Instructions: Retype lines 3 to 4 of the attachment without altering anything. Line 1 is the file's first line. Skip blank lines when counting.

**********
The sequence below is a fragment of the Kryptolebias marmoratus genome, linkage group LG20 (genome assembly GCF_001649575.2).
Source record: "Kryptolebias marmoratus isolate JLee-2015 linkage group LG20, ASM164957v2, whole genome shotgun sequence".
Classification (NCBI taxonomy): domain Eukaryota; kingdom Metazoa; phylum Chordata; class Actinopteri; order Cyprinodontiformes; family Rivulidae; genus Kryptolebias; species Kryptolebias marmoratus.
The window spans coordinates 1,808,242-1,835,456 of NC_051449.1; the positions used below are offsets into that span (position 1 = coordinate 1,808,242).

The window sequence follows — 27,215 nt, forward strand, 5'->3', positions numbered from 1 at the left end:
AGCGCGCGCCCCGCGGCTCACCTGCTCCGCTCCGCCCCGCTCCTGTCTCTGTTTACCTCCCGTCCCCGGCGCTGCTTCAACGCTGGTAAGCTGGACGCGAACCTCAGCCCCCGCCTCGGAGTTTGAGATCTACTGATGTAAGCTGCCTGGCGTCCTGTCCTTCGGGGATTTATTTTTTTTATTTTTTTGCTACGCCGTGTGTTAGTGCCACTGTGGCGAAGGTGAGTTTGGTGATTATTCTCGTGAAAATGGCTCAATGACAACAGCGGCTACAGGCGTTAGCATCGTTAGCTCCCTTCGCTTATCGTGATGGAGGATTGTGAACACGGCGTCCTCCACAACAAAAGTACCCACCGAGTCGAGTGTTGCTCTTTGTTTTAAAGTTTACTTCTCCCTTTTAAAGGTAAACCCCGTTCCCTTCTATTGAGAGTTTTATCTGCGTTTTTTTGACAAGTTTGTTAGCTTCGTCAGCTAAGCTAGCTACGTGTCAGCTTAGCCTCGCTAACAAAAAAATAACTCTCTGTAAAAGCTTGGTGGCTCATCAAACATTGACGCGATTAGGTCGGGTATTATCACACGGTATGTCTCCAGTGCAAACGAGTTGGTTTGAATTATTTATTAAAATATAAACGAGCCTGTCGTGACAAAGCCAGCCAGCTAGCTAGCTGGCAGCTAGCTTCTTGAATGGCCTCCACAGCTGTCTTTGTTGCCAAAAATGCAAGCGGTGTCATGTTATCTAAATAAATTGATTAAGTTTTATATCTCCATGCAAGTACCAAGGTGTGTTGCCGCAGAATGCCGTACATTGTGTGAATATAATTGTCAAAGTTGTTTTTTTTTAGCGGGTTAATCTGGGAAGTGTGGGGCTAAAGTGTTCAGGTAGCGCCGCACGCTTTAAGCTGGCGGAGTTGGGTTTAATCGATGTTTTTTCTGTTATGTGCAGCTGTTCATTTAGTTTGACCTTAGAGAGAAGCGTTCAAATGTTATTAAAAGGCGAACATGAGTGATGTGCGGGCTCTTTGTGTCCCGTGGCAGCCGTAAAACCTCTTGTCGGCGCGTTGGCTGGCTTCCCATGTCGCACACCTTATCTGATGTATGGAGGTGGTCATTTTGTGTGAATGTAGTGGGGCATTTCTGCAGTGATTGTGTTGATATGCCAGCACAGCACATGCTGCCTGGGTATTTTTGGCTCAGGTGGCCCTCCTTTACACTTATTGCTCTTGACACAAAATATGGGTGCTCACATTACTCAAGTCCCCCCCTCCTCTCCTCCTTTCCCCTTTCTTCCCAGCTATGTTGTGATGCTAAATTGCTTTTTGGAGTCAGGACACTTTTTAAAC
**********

Classification (NCBI taxonomy): domain Eukaryota; kingdom Metazoa; phylum Chordata; class Actinopteri; order Cyprinodontiformes; family Rivulidae; genus Kryptolebias; species Kryptolebias marmoratus.
The window spans coordinates 1,808,242-1,835,456 of NC_051449.1; the positions used below are offsets into that span (position 1 = coordinate 1,808,242).